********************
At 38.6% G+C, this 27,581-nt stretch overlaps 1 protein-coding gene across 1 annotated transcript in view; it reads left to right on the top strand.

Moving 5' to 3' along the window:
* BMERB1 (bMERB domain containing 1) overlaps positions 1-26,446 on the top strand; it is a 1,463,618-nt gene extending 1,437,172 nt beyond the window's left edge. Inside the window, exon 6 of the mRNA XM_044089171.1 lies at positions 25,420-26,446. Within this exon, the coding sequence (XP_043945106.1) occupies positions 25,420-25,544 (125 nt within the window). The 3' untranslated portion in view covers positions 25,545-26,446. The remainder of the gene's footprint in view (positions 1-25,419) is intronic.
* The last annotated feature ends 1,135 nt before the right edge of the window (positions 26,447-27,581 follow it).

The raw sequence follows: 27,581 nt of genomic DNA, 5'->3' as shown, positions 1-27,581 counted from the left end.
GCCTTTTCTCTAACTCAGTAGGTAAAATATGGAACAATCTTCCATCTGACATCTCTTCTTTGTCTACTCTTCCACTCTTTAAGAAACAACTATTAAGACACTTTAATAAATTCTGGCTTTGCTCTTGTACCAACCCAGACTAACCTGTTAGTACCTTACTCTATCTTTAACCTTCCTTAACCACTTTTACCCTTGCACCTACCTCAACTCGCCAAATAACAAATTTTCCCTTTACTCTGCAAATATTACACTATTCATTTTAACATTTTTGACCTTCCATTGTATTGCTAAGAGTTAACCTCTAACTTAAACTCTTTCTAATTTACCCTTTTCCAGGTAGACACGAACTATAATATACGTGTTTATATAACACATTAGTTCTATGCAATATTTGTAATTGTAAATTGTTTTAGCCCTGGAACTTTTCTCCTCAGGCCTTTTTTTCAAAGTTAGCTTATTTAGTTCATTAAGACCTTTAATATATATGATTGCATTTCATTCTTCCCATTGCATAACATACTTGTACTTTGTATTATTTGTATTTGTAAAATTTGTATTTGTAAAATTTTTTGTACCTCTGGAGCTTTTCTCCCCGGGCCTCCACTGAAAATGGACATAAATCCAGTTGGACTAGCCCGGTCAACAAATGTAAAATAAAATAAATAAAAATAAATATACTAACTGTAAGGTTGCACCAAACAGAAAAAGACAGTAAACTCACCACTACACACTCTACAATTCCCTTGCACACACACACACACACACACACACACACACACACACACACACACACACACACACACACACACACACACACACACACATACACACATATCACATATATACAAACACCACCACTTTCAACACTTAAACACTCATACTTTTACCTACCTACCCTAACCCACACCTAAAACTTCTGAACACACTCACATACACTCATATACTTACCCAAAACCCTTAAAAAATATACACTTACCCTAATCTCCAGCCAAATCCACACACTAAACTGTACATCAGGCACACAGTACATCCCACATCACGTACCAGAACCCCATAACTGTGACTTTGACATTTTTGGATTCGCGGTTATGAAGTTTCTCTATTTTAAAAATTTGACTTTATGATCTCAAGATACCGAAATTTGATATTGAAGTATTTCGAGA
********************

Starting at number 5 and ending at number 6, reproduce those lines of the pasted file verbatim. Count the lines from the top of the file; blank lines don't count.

The raw sequence follows: 27,581 nt of genomic DNA, 5'->3' as shown, positions 1-27,581 counted from the left end.
GCCTTTTCTCTAACTCAGTAGGTAAAATATGGAACAATCTTCCATCTGACATCTCTTCTTTGTCTACTCTTCCACTCTTTAAGAAACAACTATTAAGACACTTTAATAAATTCTGGCTTTGCTCTTGTACCAACCCAGACTAACCTGTTAGTACCTTACTCTATCTTTAACCTTCCTTAACCACTTTTACCCTTGCACCTACCTCAACTCGCCAAATAACAAATTTTCCCTTTACTCTGCAAATATTACACTATTCATTTTAACATTTTTGACCTTCCATTGTATTGCTAAGAGTTAACCTCTAACTTAAACTCTTTCTAATTTACCCTTTTCCAGGTAGACACGAACTATAATATACGTGTTTATATAACACATTAGTTCTATGCAATATTTGTAATTGTAAATTGTTTTAGCCCTGGAACTTTTCTCCTCAGGCCTTTTTTTCAAAGTTAGCTTATTTAGTTCATTAAGACCTTTAATATATATGATTGCATTTCATTCTTCCCATTGCATAACATACTTGTACTTTGTATTATTTGTATTTGTAAAATTTGTATTTGTAAAATTTTTTGTACCTCTGGAGCTTTTCTCCCCGGGCCTCCACTGAAAATGGACATAAATCCAGTTGGACTAGCCCGGTCAACAAATGTAAAATAAAATAAATAAAAATAAATATACTAACTGTAAGGTTGCACCAAACAGAAAAAGACAGTAAACTCACCACTACACACTCTACAATTCCCTTGCACACACACACACACACACACACACACACACACACACACACACACACACACACACACACACACACACACACACACACATACACACATATCACATATATACAAACACCACCACTTTCAACACTTAAACACTCATACTTTTACCTACCTACCCTAACCCACACCTAAAACTTCTGAACACACTCACATACACTCATATACTTACCCAAAACCCTTAAAAAATATACACTTACCCTAATCTCCAGCCAAATCCACACACTAAACTGTACATCAGGCACACAGTACATCCCACATCACGTACCAGAACCCCATAACTGTGACTTTGACATTTTTGGATTCGCGGTTATGAAGTTTCTCTATTTTAAAAATTTGACTTTATGATCTCAAGATACCGAAATTTGATATTGAAGTATTTCGAGA